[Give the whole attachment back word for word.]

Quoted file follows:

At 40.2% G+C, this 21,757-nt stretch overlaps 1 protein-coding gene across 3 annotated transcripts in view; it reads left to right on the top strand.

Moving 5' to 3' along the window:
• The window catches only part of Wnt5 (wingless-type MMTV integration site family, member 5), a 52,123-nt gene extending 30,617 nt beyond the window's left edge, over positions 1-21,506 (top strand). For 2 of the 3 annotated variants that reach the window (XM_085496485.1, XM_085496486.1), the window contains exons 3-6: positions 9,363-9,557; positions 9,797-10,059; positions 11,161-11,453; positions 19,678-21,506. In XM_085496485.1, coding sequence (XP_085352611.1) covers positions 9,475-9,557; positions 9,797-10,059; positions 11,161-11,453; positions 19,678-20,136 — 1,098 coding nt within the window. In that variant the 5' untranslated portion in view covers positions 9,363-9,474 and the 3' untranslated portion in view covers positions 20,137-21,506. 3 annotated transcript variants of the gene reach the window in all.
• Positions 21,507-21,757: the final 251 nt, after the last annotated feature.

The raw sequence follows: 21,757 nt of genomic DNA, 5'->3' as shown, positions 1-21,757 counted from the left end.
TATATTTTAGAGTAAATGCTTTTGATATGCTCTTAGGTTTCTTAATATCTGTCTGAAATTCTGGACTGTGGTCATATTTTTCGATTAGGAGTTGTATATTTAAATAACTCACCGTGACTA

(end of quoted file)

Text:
At 40.2% G+C, this 21,757-nt stretch overlaps 1 protein-coding gene across 3 annotated transcripts in view; it reads left to right on the top strand.

Moving 5' to 3' along the window:
• The window catches only part of Wnt5 (wingless-type MMTV integration site family, member 5), a 52,123-nt gene extending 30,617 nt beyond the window's left edge, over positions 1-21,506 (top strand). For 2 of the 3 annotated variants that reach the window (XM_085496485.1, XM_085496486.1), the window contains exons 3-6: positions 9,363-9,557; positions 9,797-10,059; positions 11,161-11,453; positions 19,678-21,506. In XM_085496485.1, coding sequence (XP_085352611.1) covers positions 9,475-9,557; positions 9,797-10,059; positions 11,161-11,453; positions 19,678-20,136 — 1,098 coding nt within the window. In that variant the 5' untranslated portion in view covers positions 9,363-9,474 and the 3' untranslated portion in view covers positions 20,137-21,506. 3 annotated transcript variants of the gene reach the window in all.
• Positions 21,507-21,757: the final 251 nt, after the last annotated feature.

The raw sequence follows: 21,757 nt of genomic DNA, 5'->3' as shown, positions 1-21,757 counted from the left end.
TATATTTTAGAGTAAATGCTTTTGATATGCTCTTAGGTTTCTTAATATCTGTCTGAAATTCTGGACTGTGGTCATATTTTTCGATTAGGAGTTGTATATTTAAATAACTCACCGTGACTA